Before cars, horses were ubiquitous . . . or were they? Not long ago, my Minnesota friend Sally Skjaret and her husband Tom had this good-natured argument: Tom (from rural Minnesota) contended that the majority of Americans would’ve owned horses in 1900. Sally (from Connecticut) disagreed, thinking
population had tipped by then toward urban growth. Knowing I'd been researching 19th century life for my upcoming novel GALLOWAY'S GAMBLE, Sally asked what I knew about the "horse to people ratio," circa 1900.
Honestly, I had no idea. But I was curious, so I dug in. Start with human population: in 1900, it was 76,212,168 Americans -- up 21% from 1890, when it was just 62,979,766. Up another 21% to 92,228,496 by 1910. Horse population (well, horses and mules) in 1900 was about 21.5 million, reaching a peak of 25 million in 1920, then dropping to 14 million by 1940, as low as 3 million by 1960. So, from 1900-1920, the U.S. human-to-equine ratio was about 3-1. Around 2000, equine population stood between 4 and 9 million -- but up 25+% from 1990. (More rich people buying horses for their teenage girls?)
In 1900, overall, America was 40% urban to 60% rural. This varied state to state, region to region: the South was 18% urban vs. 82% rural, Minnesota 66-34 rural -- but New York state was 73-27 urban (since most New Yorkers were urban downstate residents). You’d think there would be more equines in rural areas since they were needed both for farm work and transportation. But, then again, in rural areas, a farmer might only own a few horses -- whereas a city dairy might have a "fleet" of work animals.
According to a 1900 source comparing human and horse populations in different towns and cities, Manhattan had 1.8 million people and 3700 horses. But more-rural Queens, NY, just across the East River, had 150,000 people and 6800 horses. Baltimore: 500,000 and 3800. Boston: 500,000 and 4500. Minneapolis: 202,000 and 6500. Fort Worth, TX: 25,000 and 10,500. Many smaller cities (under 50,000) had as many or more horses as the big cities.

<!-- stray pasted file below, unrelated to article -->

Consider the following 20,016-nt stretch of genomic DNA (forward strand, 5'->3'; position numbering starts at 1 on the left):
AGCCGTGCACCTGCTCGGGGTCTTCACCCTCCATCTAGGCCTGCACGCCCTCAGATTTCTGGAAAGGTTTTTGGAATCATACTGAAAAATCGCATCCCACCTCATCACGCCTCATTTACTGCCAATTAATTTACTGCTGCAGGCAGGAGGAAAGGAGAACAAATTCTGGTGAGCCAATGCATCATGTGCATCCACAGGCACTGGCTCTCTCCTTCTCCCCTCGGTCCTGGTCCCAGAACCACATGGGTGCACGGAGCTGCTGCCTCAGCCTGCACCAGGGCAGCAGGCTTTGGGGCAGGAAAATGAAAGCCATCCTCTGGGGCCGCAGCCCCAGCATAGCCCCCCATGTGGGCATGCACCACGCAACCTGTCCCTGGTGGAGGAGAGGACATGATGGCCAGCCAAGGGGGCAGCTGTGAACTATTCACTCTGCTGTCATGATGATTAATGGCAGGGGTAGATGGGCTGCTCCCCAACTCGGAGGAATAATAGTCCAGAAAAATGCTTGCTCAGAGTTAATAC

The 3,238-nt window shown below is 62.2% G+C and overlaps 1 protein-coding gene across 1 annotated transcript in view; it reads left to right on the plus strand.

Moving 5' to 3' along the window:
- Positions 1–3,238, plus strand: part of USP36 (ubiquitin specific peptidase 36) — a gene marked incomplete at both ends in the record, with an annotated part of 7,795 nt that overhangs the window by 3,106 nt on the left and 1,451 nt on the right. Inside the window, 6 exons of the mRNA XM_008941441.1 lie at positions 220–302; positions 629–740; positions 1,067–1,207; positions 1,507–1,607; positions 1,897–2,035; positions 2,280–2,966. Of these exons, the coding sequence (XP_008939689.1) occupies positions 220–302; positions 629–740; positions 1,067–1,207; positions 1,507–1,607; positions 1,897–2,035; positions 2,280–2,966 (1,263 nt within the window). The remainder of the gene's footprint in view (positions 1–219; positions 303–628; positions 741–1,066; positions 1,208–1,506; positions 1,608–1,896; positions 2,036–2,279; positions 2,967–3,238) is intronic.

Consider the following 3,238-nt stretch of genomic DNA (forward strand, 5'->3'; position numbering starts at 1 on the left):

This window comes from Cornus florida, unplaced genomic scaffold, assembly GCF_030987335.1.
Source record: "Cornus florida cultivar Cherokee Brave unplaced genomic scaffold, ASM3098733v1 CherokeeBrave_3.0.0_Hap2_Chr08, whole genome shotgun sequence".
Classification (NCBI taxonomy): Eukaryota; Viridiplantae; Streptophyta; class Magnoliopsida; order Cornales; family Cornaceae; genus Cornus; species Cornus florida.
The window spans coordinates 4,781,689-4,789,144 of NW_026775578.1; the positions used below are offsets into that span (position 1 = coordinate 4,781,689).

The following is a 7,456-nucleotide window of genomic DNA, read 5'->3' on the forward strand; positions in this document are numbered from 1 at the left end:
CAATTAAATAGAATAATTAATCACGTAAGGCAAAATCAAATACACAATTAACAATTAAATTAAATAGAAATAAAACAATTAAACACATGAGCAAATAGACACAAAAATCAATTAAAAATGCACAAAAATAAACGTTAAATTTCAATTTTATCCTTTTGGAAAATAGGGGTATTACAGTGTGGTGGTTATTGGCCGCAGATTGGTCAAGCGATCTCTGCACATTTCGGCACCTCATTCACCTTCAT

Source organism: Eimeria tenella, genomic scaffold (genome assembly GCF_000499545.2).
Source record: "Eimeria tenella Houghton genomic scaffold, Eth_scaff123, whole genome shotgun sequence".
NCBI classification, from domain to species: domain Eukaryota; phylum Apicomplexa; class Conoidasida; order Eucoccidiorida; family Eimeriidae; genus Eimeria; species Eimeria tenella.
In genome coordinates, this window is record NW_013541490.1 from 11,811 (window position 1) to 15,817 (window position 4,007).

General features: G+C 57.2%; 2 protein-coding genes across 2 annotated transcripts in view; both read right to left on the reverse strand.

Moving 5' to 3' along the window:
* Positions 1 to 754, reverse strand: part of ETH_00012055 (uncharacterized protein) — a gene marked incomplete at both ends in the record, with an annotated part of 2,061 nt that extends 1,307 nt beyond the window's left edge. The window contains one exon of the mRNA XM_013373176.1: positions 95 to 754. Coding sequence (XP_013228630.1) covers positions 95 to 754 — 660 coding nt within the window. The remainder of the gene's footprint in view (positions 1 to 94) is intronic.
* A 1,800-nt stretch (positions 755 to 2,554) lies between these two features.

It’s likely some minimum number of horses would've been required for work in any decent sized town, whether it was farming on the outskirts, or hauling and transportation in a population center. But bigger cities didn't appear to need a proportionally larger number of horses.
Most people who lived in cities didn’t really need a horse of their own, and had no place to keep one -- as many urban dwellers today don't own cars: too costly, no parking, and public transportation serves their needs. By the second half of the 19th century, larger cities had horse-drawn "mass transit" trolleys in addition to livery service coaches for hire. Even out west, many working cowboys used horses supplied by their employers, since owning horses would have been too costly for poorly-paid cowpunchers.
So I had to award the debate victory to Sally. By the numbers, it doesn’t appear that the "majority" of Americans owned horses in 1900, no matter where they lived. As far as I know, Sally and Tom remain happily married.
When my wife Susan and I visited Wyoming in June 2016, we took a tour to visit a herd of 150 wild mustangs, living on protected rangeland outside Cody. Though most were wary of vans carrying humans, this handsome horse was curious enough to come closer than is actually allowed (forcing us to retreat). It was cool seeing the mustangs roam free -- which ranchers don't like, because they think they should be the only ones to use public land, for profit, of course. But that's a whole other debate. Me, I'm rooting for the horses.